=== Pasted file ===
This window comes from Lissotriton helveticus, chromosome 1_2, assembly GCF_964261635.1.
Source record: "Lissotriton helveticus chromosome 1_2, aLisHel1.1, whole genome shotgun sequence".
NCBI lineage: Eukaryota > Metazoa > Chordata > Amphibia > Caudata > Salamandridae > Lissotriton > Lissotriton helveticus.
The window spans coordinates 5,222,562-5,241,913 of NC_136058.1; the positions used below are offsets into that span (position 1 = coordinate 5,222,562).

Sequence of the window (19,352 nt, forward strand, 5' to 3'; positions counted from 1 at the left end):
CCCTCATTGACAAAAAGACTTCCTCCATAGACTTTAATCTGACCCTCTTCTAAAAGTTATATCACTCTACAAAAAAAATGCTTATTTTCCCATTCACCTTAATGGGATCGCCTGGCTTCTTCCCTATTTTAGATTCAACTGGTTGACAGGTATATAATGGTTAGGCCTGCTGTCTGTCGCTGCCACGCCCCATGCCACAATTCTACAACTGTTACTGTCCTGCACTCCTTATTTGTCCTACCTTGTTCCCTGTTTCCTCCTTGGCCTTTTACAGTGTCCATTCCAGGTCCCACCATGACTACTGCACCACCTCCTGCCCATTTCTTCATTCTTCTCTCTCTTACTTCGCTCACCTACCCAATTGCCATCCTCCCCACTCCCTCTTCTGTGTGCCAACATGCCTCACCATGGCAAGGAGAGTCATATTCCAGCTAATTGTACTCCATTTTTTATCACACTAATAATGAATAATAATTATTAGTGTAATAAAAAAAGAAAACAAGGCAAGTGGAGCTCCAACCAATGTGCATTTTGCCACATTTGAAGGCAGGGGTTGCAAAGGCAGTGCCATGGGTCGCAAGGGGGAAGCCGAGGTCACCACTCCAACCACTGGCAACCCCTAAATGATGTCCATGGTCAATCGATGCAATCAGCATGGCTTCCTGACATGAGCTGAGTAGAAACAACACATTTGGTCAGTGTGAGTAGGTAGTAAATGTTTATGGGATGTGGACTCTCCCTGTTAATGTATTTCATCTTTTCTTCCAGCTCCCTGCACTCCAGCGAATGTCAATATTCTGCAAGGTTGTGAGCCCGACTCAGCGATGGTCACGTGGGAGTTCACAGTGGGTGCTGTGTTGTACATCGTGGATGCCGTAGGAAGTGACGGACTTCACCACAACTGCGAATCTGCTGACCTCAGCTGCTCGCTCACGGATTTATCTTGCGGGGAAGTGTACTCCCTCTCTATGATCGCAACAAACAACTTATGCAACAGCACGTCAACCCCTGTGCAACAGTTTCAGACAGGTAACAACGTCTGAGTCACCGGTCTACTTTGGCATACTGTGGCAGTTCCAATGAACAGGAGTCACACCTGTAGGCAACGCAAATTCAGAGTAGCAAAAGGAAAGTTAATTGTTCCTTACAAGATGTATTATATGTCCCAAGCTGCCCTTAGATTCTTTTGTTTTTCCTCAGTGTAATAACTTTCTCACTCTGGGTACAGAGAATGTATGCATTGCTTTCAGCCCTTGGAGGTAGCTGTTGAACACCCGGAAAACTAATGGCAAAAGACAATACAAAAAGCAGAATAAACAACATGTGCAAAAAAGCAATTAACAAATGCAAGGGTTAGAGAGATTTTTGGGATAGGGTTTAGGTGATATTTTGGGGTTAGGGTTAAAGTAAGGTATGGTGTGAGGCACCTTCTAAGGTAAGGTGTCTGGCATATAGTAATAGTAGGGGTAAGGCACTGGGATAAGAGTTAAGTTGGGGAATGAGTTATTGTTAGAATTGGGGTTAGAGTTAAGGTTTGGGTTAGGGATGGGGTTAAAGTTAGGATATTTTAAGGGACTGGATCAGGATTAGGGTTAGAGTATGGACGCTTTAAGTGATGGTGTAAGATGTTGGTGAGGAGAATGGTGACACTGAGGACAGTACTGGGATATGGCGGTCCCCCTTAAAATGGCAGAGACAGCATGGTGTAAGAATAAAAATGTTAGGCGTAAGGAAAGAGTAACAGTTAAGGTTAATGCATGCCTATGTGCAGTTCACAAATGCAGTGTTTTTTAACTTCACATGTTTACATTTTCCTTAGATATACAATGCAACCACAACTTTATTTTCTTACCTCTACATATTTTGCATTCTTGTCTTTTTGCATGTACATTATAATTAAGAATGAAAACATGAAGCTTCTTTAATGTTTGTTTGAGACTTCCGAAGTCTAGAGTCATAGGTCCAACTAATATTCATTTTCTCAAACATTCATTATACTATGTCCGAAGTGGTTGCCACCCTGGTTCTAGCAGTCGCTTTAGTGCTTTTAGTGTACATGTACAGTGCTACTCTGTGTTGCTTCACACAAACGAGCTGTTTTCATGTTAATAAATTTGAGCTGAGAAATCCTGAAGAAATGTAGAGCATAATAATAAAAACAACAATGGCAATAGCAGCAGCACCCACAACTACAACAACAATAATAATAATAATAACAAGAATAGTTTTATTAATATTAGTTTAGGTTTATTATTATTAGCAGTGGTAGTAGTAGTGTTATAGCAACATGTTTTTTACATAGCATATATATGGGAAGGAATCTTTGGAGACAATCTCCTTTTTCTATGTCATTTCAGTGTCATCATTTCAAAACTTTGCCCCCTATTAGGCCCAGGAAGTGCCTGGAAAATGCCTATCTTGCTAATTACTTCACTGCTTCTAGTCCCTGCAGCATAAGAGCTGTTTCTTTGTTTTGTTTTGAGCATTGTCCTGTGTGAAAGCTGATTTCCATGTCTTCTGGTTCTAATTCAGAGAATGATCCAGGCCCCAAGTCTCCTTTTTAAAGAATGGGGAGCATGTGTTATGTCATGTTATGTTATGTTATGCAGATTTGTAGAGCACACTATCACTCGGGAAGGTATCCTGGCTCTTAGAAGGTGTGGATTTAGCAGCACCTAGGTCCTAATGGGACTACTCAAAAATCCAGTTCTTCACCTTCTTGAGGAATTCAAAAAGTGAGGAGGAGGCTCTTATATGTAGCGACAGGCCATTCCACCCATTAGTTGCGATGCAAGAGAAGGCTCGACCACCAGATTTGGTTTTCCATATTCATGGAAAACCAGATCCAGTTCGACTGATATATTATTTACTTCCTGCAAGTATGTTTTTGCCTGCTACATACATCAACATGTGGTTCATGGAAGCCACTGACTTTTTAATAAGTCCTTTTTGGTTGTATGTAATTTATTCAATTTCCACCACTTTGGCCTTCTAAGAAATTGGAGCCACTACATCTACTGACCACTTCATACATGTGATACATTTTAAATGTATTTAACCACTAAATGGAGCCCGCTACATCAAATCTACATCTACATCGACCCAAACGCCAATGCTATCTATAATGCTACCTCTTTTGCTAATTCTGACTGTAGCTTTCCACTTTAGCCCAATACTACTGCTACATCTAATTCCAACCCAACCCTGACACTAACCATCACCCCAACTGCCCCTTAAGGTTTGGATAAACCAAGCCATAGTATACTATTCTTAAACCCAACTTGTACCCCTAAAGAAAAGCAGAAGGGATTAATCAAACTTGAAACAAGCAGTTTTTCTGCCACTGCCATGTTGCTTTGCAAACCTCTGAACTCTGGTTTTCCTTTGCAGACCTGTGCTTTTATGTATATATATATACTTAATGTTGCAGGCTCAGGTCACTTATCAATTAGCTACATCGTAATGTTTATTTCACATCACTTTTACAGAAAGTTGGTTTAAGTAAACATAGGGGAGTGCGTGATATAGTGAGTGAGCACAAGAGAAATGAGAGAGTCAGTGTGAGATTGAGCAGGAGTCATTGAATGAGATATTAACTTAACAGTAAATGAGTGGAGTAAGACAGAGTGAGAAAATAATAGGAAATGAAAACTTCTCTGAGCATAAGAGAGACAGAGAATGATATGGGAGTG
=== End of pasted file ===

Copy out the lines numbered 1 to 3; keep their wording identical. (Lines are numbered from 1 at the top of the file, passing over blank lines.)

This window comes from Lissotriton helveticus, chromosome 1_2, assembly GCF_964261635.1.
Source record: "Lissotriton helveticus chromosome 1_2, aLisHel1.1, whole genome shotgun sequence".
NCBI lineage: Eukaryota > Metazoa > Chordata > Amphibia > Caudata > Salamandridae > Lissotriton > Lissotriton helveticus.